“Kids spend six hours a day in school, and mental health is essential to learning. So schools that are very data-driven understand that in order for some kids to succeed, their mental health needs must be met,” she says.

Nonetheless, schools vary greatly in the degree to which they are willing and able to accommodate mental health issues. “Some are doing a lot and training teachers on how to recognize warning signs and talk to families. And others are doing very little to understand the needs of students and how to work with families,” Gruttadaro says.

Sydney’s and Laney’s public schools were willing to make accommodations — but the girls’ struggles continued. So, Selena transferred both to a smaller charter school called High Point Academy.

Principal John Hurley says he has seen a growing number of students coming in with mental health diagnoses. The school wants to help — but teachers are not well prepared to handle these issues.

“My training in mental health was one chapter in a book that we covered in one day,” Hurley says. Many teachers have experience with attention deficit hyperactivity disorder, he says, but they don’t have the tools to draw on when dealing with mood disorders.

“Because we’re left in the dark, we have to fumble around to figure out what works best,” Hurley says. “Sometimes you can be wildly successful, and sometimes you can fail miserably and you could have done the exact same thing for two different students.”

That’s a pretty good description of what happened with Laney and Sydney.

Laney started High Point in the second grade and, by October, had already begun acting out.

“A lot of the times she didn’t like to write, so … she’d get frustrated and she might tear up her paper just depending on how she was feeling,” says her second grade teacher, Erica Smith. Occasionally, Laney also would tear up other students’ assignments.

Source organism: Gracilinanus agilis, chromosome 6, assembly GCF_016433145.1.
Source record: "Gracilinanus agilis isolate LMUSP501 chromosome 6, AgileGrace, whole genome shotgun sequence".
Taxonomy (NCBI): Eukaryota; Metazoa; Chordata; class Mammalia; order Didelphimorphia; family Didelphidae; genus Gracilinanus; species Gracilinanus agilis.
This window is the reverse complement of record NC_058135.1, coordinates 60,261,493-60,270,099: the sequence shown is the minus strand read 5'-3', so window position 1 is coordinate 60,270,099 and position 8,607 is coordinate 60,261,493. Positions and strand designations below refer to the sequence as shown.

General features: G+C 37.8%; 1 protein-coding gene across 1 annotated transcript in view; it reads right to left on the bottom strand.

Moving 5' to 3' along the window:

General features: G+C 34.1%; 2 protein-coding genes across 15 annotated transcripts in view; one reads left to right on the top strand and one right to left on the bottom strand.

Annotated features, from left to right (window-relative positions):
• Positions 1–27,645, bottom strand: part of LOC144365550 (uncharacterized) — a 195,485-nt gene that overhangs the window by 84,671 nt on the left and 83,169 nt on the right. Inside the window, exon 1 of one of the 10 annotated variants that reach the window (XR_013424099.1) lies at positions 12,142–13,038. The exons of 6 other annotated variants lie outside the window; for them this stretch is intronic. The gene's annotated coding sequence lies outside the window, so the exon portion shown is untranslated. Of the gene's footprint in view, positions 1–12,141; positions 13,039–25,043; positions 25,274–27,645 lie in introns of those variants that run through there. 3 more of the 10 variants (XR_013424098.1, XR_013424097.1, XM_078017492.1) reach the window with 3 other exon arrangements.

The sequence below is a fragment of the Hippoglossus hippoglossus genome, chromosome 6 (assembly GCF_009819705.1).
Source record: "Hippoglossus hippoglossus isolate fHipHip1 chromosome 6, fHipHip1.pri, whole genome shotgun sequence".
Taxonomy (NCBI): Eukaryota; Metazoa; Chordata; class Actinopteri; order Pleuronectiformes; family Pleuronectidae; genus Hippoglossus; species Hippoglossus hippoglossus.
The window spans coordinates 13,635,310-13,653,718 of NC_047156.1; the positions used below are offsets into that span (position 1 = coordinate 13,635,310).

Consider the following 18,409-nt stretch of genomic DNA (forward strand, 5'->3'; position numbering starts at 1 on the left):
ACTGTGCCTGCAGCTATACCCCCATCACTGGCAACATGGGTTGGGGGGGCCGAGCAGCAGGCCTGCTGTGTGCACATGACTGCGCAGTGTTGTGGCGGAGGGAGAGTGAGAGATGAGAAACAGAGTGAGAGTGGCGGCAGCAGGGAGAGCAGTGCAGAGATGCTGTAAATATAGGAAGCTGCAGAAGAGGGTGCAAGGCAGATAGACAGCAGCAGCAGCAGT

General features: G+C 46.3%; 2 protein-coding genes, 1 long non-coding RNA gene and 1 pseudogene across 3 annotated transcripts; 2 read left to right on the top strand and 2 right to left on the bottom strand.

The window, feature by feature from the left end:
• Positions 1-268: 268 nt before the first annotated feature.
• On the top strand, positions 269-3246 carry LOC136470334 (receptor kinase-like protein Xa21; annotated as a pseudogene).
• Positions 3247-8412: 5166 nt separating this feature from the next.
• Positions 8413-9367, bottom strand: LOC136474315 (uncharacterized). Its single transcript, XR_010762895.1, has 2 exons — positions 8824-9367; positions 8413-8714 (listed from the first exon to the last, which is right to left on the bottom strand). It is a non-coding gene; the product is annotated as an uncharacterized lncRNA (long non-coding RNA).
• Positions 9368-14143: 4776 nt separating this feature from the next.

Selena was thrilled when Smith reached out and asked for advice. They started communicating almost daily, sharing tips about how best to reach Laney. They developed an individualized education plan, and Smith had a “safe spot” in the classroom where Laney could go to cool down until she could rejoin the class.

At the same time, Laney’s doctor adjusted her medications to help balance her mood. The solutions worked — pretty soon, Laney was thriving. But Selena knew from experience that what works with one kid doesn’t always work with the other.

Selena helped get Sydney an individualized education plan that gave her extra time on tests, fewer assignments and two periods a day with special education teacher Pam Smith, who has a background in mental health.

“I really feel we had everything we could have had that was available to us to meet her needs,” Pam Smith says. “I really feel that we went over and above sometimes.”

But nothing seemed to work. Sydney had trouble making friends and often shut down in class. She kept falling further behind.

“I started realizing it just wasn’t working. I can’t send my child somewhere every day and ignore the fact that it’s having a negative impact on her mental health,” Selena says.

So in March, she pulled Sydney out of High Point and home-schooled her for the rest of the year.

She looked for a therapeutic school for Sydney to attend this year, but she couldn’t find one in her area. So this year, Sydney is attending an online school from home, while Selena works and Laney goes to the third grade at High Point. It’s not an ideal solution. Selena wanted Sydney to be in a brick and mortar school with other kids, but she said she’s had to learn to be flexible.

“You think as a parent you’re supposed to just say, ‘Get up and go back to school’ the next day. And so you really have to sometimes stop and take stock of what’s going on and maybe change the path,” she says.

As for Sydney, she says she was looking forward to studying from home. For the first time in years, she hadn’t been crying ahead of the first day of school.